Although they’re a relative newcomer on the scene, Hydrapak is progressively becoming a major player in the hydration pack business.
When I reviewed their Flume pack last summer, I described how the company established itself by making top of the line cycling packs, but was gradually introducing products with crossover appeal to runners as well. While the Flume didn’t quite hit the mark as a running pack, I mentioned that if it were a little bit lighter (it weighs 16oz) and incorporated some front storage, those would be two huge steps in the right direction.
Well, guess what? The E-Lite vest weighs in at 9.9 oz, and has two separate front storage areas. I’d like to say I had something to do with that - but most likely, it’s just another innovation from a company that’s continually raising the bar on product development. The E-Lite also carves out a new niche in runner’s hydration packs: a bare-bones unit that carries just enough liquid for mid-range outings when a single bottle holds too little and a full hydration pack holds too much.
Fluid capacity with the E-Lite is 1L (40 oz), which is the equivalent of two 20-oz bottles, but it rides much more smoothly than any dual bottle carrier I’ve ever worn. The primary effectiveness of the E-Lite’s design – as well as the main drawback, depending on your point of view – is that the main compartment is intended for the sole purpose of carrying the fluid reservoir; it’s basically just a pouch with practically no room for anything larger than a light pair of gloves. If you’re looking for a place to stash a headlamp or stuff a windbreaker, you’re pretty much out of luck with the E-Lite.
The front side of the pack has zippered pockets as well as 4 holsters that are integrated into the straps. I’m not sure if this was intentional or not, but the inner holsters happen to be a perfect size for a pack of CLIF Bloks. The expandable zipper pockets (one of which has a key clip) are big enough for a flip phone or a couple of gel packs, but that’s about it. A chest strap connects the two shoulder straps, and is a convenient place to attach the Quantum Clip (more on that in a second) for ease of use. Five adjustment points on the various straps allow you to dial in a customized fit as necessary.
As with any Hydrapak product, the strength of the E-Lite is its fluid reservoir: Hydrapak makes these to be pretty much indestructible, and they turn completely inside out to make cleaning and drying a piece of cake. The 1L version that accompanies the E-Lite has some nice additions that I haven’t seen on my previous Hydrapak models, such as a Plug-N-Play (not to be confused with these guys) connector that clips the drink tube into and off of the main reservoir almost effortlessly, a Quantum Clip magnet that attaches the tube to the chest strap very securely, and a Surge Bite Valve that twists open and shut with two small flared pieces on either side. Each of these is a nice upgrade from previous versions, and confirms why Hydrapak might be the best in the business when it comes to reservoir construction (yes, even compared to CamelBak).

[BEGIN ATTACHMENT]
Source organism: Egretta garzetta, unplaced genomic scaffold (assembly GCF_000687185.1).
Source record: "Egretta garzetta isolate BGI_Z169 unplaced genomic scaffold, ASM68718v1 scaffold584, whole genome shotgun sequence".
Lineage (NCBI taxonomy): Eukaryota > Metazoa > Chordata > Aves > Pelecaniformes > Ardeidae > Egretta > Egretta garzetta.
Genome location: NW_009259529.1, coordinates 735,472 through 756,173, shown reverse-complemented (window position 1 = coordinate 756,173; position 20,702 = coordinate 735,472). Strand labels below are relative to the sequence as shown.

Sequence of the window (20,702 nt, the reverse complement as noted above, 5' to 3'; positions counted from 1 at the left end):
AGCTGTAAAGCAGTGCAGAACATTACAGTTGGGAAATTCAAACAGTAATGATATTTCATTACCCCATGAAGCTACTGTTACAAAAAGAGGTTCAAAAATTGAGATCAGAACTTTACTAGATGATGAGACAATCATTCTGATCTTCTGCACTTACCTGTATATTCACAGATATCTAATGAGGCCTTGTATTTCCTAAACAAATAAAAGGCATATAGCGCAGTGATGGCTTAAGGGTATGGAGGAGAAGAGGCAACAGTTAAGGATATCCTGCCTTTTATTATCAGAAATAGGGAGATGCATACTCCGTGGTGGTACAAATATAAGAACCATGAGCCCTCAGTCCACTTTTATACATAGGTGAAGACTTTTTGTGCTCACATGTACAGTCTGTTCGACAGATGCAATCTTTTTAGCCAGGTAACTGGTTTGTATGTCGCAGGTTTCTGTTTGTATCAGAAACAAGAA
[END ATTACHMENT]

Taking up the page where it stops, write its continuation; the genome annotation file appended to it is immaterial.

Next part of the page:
Clearly, the E-Lite is very well designed and constructed; the bigger question in my mind is when I would pick this pack over a single bottle holder or a standard 70-oz hydration pack. Eventually I identified two primary conditions where the E-Lite would be my first choice – as well as a third that’s somewhat unconventional, but still pretty useful from my standpoint.
For conventional purposes, the “sweet spot” for the E-Lite is when I’m running for a duration of 90 minutes to 2 and a half hours in somewhat predictable weather conditions. Shorter than that, and I’m OK with a single bottle; longer, and I want a larger fluid volume. And if I’m not sure whether or not it’s going to rain, I’ll go with a larger pack so I can stuff a light shell into it.
The second ideal use is if you’re really looking to push the pace while carrying a sizeable volume of fluid. This is perhaps the most appealing aspect of the E-Lite, in that it manages a full liter of fluid with very little bouncing, allowing a much smoother stride with lower overall weight than you experience with a dual bottle carrier. As its name implies, I think that high-level trail racers would really appreciate how the E-Lite enables them to keep fluids close at hand without sacrificing too much speed.
Finally, the unconventional use I’ve found is that the E-Lite is almost perfectly sized to be a children’s hydration pack for hiking. My 9-year-old daughter has worn this very comfortably on recent day hikes, and the fluid capacity is ideal for someone with little legs to be responsible for carrying. That probably won’t show up in the company’s promotional material, but for our family it’s been a nice discovery.
Now that I've told you all about this pack, I have to confess that I'm not sure what exactly is happening with it. In the period of time since I received this product for review, the E-Lite is listed as out of stock on the company website, and is only available from a few online vendors, including ZombieRunner.com, where it retails for $50. I suspect that it's either been discontinued or amazingly popular - and since I haven't seen very many of these packs around, I'm guessing it might be the former. If I find out about an updated version or additional vendors, I'll update this post accordingly.
*Product provided by Hydrapak
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